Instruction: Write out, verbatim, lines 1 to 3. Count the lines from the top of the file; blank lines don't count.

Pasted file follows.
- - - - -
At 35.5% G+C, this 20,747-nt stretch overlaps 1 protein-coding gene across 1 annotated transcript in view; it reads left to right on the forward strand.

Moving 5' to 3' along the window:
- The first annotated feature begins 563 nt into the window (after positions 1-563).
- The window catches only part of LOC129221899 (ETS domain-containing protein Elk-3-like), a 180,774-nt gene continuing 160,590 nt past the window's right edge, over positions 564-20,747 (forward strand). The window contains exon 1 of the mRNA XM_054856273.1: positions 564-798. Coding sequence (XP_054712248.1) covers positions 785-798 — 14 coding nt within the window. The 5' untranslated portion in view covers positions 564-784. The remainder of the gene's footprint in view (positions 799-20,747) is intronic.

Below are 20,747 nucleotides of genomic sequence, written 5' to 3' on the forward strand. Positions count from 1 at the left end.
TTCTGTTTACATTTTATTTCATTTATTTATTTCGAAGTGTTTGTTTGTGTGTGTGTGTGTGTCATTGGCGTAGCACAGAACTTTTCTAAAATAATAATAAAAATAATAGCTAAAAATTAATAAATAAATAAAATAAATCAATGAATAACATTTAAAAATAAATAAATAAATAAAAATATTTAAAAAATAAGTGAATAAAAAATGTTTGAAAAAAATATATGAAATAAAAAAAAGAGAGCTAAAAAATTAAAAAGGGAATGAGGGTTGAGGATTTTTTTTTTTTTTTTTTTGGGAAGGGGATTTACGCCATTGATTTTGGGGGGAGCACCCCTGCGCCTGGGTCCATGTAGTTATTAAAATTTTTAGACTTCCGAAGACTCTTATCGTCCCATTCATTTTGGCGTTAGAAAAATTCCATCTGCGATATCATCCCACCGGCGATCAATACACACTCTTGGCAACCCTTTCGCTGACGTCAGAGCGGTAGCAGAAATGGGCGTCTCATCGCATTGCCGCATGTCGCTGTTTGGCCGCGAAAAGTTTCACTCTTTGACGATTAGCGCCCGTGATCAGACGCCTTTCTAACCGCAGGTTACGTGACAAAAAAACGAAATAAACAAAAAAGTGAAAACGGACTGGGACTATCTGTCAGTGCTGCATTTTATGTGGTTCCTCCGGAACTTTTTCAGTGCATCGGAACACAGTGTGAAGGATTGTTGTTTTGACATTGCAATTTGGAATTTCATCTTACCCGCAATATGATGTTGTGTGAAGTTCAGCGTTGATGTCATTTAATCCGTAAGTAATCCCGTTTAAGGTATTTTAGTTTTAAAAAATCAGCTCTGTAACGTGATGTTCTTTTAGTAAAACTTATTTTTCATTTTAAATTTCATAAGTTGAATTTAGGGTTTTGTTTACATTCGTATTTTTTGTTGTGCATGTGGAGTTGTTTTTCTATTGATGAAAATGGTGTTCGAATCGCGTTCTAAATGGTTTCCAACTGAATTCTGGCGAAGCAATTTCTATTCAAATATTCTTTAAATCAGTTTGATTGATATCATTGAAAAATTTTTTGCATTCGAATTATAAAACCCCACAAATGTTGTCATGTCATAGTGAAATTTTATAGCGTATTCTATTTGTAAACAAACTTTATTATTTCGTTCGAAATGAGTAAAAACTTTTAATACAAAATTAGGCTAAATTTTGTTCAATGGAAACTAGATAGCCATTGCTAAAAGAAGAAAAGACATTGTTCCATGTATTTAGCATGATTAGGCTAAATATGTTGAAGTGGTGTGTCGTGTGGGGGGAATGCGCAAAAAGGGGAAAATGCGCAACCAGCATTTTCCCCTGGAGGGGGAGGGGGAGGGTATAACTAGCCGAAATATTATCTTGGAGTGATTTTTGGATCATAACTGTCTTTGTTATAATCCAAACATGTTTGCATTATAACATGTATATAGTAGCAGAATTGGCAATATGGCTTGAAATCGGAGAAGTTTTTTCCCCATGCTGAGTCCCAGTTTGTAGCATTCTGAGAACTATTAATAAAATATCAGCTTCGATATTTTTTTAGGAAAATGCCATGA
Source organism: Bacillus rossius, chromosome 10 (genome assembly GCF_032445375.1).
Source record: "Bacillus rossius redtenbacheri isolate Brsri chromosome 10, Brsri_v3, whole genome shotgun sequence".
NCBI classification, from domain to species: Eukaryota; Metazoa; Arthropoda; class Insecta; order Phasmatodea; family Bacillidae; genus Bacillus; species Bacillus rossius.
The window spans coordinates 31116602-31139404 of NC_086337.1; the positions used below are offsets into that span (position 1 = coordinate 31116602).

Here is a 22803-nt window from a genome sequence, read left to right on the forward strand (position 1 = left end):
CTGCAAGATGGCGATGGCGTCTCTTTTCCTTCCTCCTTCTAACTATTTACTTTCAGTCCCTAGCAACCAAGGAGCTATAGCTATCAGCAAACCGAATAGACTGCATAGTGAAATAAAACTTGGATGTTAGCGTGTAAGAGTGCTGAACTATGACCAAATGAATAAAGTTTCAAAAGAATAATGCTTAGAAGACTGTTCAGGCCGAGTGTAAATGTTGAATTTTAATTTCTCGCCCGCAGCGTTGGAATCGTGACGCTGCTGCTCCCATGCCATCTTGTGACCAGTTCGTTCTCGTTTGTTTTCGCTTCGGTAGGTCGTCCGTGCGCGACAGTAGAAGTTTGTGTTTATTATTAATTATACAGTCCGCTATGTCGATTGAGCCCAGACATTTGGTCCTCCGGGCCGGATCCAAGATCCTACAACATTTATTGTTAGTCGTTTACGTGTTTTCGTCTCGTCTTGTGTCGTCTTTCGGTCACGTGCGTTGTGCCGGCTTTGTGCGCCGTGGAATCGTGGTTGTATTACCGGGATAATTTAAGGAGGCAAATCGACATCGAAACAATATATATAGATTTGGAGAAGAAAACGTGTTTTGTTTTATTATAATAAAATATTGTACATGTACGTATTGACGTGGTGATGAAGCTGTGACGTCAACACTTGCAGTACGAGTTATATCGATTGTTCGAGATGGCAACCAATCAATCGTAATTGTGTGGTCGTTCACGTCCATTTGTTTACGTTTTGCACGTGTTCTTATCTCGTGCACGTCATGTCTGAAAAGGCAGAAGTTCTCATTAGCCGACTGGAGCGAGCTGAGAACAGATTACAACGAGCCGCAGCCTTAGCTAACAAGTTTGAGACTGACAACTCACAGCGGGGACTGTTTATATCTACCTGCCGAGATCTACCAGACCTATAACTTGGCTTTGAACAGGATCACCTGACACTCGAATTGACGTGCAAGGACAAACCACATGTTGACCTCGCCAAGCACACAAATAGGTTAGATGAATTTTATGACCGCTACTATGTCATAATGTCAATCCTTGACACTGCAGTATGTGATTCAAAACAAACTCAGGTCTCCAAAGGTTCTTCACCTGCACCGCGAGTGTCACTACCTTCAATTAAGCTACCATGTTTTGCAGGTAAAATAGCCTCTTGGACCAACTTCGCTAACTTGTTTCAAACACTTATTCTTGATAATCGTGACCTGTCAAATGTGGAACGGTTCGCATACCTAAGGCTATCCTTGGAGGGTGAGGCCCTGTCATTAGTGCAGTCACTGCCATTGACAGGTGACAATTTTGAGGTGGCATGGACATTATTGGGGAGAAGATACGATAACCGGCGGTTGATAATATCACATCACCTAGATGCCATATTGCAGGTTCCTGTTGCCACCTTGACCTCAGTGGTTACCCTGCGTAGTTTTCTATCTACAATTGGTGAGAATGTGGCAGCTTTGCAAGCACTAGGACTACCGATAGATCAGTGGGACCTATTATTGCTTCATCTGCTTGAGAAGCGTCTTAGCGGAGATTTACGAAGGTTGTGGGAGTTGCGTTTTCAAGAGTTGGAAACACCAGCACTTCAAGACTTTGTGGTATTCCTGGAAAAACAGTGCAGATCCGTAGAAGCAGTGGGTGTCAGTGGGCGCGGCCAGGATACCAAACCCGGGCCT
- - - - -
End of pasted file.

At 35.5% G+C, this 20,747-nt stretch overlaps 1 protein-coding gene across 1 annotated transcript in view; it reads left to right on the forward strand.

Moving 5' to 3' along the window:
- The first annotated feature begins 563 nt into the window (after positions 1-563).